A Raisin In The Sun Family Structure Essay

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Family Structure and Dynamics in A Raisin in the Sun Early on in Lorraine Hansberry’s play A Raisin in the Sun, Walter Younger says that, “A man needs a woman to back him up” (32). This line reflects the common family structure of the post-World War II era and the opinions held by many as to what the roles of men and women were in a family setting. Throughout the play, Hansberry gives the reader a portrayal of a traditional family that flirts with some nontraditional family values. No specific date for the setting of A Raisin in the Sun is given, but the audience is told that it is “sometime between World War II and the present” (Hansberry 24). The reader may assume that “the present” refers to when the play premiered, which was in 1959. This sets A Raisin in the Sun right in the 1950s. 1950s America saw the birth of suburban life, which gave way to the traditional family structure. This family structure “included a father, mother, and their children” (Gleason). The extended family consisted of grandparents, aunts, uncles, and cousins, but they generally do not live with the nuclear…show more content…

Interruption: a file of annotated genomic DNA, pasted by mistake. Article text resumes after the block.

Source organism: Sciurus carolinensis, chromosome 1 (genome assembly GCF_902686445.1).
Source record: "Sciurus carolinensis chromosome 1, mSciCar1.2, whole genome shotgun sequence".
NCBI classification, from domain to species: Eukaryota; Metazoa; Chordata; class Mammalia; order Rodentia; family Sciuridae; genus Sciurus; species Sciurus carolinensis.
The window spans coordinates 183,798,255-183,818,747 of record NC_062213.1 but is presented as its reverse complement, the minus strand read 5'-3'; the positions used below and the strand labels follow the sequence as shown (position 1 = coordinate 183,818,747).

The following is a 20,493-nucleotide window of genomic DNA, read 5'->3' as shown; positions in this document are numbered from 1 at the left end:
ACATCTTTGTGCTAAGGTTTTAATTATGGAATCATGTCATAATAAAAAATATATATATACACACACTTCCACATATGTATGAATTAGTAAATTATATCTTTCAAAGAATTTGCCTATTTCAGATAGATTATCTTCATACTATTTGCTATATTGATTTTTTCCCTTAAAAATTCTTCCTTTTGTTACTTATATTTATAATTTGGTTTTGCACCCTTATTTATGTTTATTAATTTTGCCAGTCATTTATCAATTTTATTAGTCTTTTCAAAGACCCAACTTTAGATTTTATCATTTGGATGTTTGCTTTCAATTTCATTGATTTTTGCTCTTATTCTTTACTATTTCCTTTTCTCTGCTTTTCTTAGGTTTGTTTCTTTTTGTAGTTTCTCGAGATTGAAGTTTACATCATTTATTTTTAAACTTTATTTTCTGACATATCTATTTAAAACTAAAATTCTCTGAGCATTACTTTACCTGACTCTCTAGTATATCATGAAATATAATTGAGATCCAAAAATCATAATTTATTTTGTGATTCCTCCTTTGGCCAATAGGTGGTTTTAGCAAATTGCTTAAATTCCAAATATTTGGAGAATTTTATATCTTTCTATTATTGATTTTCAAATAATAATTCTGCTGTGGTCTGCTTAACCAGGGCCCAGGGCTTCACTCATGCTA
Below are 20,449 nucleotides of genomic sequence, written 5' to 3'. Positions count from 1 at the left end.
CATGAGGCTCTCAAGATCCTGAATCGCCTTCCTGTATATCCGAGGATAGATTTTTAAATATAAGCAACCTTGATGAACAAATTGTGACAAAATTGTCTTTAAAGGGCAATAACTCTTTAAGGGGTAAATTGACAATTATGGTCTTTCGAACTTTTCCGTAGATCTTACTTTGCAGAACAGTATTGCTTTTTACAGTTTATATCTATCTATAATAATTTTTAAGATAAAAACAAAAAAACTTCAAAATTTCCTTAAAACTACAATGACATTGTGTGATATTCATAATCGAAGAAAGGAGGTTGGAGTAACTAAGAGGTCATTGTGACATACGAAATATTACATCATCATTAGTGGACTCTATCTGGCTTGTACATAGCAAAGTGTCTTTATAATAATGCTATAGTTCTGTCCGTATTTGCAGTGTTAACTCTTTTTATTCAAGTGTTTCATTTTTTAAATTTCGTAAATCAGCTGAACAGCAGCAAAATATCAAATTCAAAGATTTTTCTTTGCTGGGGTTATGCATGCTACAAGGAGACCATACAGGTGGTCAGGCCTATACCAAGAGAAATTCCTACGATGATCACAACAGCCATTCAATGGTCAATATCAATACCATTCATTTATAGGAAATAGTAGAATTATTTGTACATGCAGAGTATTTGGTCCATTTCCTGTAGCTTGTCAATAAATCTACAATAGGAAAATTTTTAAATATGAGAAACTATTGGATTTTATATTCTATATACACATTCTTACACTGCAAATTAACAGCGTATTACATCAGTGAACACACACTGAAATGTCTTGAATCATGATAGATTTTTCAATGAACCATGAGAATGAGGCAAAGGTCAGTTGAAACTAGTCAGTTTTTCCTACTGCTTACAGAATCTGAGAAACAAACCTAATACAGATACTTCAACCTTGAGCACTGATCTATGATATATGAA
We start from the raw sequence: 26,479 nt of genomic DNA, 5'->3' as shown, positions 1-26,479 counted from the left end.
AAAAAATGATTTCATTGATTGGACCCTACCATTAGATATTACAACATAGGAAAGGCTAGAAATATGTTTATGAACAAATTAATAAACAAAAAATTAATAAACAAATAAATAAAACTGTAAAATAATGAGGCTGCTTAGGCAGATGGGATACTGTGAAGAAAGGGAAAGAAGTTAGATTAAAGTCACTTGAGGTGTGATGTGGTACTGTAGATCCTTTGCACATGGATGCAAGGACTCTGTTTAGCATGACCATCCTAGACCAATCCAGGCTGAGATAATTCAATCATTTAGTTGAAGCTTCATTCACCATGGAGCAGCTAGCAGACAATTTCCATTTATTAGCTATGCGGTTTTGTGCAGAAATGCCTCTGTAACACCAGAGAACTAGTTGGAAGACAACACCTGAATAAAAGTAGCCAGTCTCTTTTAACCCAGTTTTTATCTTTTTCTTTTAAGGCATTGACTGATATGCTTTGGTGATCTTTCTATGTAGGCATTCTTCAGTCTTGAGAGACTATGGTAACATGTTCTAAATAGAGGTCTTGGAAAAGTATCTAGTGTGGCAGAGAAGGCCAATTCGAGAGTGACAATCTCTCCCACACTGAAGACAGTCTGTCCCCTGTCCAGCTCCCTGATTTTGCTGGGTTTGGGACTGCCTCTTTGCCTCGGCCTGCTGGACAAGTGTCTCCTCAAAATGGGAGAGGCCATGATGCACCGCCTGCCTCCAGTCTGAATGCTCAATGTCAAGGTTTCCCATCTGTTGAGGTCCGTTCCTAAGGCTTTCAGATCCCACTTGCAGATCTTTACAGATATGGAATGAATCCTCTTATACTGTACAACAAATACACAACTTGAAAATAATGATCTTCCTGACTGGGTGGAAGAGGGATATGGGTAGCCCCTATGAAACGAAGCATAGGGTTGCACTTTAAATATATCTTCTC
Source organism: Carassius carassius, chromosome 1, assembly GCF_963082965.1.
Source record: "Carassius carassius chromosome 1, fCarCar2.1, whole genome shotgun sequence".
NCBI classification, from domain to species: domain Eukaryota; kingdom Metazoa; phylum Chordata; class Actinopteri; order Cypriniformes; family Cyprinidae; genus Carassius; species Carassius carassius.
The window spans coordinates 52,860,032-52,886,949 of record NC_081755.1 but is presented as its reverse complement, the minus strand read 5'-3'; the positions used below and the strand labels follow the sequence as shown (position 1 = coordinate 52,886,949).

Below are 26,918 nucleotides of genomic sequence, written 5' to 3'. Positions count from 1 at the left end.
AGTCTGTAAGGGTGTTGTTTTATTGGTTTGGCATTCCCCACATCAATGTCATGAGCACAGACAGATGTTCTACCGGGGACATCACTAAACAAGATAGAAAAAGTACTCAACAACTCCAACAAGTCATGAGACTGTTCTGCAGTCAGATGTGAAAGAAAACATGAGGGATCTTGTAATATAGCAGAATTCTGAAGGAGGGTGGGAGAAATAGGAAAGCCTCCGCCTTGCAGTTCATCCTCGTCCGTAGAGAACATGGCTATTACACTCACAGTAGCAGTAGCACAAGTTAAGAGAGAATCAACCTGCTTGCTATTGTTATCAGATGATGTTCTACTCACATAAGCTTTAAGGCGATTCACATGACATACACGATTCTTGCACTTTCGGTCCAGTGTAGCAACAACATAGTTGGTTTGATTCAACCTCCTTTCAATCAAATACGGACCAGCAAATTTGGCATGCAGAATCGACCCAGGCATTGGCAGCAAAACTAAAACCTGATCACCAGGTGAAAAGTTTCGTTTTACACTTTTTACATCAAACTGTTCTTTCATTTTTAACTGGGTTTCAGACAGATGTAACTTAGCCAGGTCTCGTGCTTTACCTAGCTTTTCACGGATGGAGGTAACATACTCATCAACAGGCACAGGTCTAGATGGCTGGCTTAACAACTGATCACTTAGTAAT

Beneatha, as stated before, wants to become a doctor and wants to move to Nigeria as opposed to settling into a typical suburban life in America. Ruth is not nearly the feminist that Beneatha is, but she does challenge the traditional family structure slightly. Upon learning that she is pregnant. Ruth considers aborting the fetus. This is notable because abortion was looked down upon in 1950s American society, as women were expected to have children and carry the pregnancy to term. As a result of this stigma, as well as laws against the practice, “about a million illegal abortions a year were performed in the U.S” (Boston Women’s Health Book Collective). Despite not being as radical a feminist as Beneatha, Ruth still challenges the status quo of women in the

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